The name Ming Chi Kuo is often affiliated with spot-on foresights of how the Cupertino-based company will set plans well into the future. Building a long list of prophetic calls over his time at KGI Securities, he is a force to be reckoned with – the Nostradamus of Apple, minus the ambiguity. Apparently, when concerning the likeliness of iPhones carrying AMOLED screens, he’s calling it a bluff, at least until 2019 comes around.
Casually shooting down speculation that the manufacturer would tie up with their (competitor) Samsung (yet again), for AMOLED screens; he says that they’ll stick to LCDs for the time being. Basing his analysis on Foxconn’s recent deal to build LTPS TFT-LCDs in Zhengzhou and a company’s insights that LCDs will still be around for 3 years at minimum, it seems like a bad idea for Apple to forgo such investments.
It’ll be clearly nonsensical to pursue OLEDs, if Apple’s deal means that Foxconn were to partner to the government of Henan for the aforementioned project. Kuo’s reputation exceeds his name but if the company were to consider OLEDs, they’d see a great improvement in battery life, while they’ve mediated that issue quite well with how efficient iOS runs; while still having lower capacity batteries compared to their competitors.
There’s a chance that you would’ve noticed AMOLEDs on their other product, the Apple Watch. Talking about OLEDs and its ability to deliver deeper “true”black pixels, the Chief Design Officer, Jony Ive discussed that in its current state, iPhone’s screen technology is an old-tune. It must mean something, if the guy designing all the products in your company were to say that, so maybe, just maybe, Apple might budge, given the right factors.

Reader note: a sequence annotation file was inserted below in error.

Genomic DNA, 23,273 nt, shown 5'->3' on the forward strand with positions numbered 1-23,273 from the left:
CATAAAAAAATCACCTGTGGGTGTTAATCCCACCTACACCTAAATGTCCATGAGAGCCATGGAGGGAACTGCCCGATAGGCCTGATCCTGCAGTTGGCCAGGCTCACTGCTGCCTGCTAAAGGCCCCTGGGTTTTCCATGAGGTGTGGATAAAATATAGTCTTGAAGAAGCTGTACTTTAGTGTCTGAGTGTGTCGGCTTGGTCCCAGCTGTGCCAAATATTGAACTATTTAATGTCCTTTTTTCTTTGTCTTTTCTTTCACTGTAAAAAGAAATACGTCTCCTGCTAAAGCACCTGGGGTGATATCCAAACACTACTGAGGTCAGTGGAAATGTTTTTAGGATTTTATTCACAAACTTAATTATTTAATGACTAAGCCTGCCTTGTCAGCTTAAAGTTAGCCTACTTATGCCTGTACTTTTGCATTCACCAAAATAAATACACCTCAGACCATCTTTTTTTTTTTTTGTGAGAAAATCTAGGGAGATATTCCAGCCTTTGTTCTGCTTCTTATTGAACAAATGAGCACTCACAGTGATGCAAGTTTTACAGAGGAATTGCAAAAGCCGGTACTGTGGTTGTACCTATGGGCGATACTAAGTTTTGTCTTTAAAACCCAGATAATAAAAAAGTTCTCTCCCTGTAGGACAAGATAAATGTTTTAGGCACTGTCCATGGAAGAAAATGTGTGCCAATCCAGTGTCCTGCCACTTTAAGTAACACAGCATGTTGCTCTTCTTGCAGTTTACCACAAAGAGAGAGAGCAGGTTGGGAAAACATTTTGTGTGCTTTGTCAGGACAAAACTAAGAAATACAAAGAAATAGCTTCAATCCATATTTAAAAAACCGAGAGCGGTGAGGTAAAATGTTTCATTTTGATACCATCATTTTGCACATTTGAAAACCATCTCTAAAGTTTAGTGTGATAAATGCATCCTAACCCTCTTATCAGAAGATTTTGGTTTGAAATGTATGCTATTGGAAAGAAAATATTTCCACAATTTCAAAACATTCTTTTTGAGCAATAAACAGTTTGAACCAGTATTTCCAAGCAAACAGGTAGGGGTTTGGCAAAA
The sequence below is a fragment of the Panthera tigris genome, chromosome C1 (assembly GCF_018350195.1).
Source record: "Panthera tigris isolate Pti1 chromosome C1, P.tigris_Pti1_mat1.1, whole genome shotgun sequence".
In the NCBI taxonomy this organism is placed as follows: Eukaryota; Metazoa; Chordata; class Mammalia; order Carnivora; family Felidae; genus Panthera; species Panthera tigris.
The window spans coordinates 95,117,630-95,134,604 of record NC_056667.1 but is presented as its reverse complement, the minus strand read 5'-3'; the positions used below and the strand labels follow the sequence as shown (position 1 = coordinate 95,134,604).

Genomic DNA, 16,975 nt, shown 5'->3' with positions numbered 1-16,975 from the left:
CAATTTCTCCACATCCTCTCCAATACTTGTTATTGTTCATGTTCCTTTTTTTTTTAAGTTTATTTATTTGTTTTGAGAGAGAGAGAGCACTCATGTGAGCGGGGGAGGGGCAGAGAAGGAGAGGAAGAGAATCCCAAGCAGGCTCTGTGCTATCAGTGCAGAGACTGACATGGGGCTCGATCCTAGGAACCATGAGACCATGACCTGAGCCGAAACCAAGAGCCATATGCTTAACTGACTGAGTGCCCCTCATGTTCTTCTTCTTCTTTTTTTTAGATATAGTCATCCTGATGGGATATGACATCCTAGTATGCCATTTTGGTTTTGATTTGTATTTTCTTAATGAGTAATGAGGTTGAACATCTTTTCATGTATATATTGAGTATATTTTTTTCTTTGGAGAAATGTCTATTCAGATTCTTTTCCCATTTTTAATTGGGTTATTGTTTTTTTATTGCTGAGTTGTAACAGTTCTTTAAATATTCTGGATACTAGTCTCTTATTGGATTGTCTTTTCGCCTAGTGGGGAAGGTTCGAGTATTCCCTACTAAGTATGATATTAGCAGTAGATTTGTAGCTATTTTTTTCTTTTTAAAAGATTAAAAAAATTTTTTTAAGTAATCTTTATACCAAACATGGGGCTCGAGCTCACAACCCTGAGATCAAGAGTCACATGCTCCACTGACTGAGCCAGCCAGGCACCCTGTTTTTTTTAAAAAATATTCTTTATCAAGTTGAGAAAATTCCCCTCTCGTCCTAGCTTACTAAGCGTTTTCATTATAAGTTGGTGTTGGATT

Here’s the transcript of Jonathan’s conversation in the interview:
He picked up his iPhone 6 and pressed the home button. “The whole of the display comes on,” he said. “That, to me, feels very, very old.” (The iPhone 6 reached stores two weeks later.) He went on to explain that an Apple Watch uses a new display technology whose blacks are blacker than those in an iPhone’s L.E.D. display. This makes it easier to mask the point where, beneath a glass surface, a display ends and its frame begins. An Apple Watch jellyfish swims in deep space, and becomes, Ive said, as much an attribute of the watch as an image. On a current iPhone screen, a jellyfish would be pinned against dark gray, and framed in black, and, Ive said, have “much less magic.”
You can explore the whole LCD/LED vs OLED issue here. Do let us know what you’d think of the OLED prospect and if you have any predictions for future Apple products in the comments below.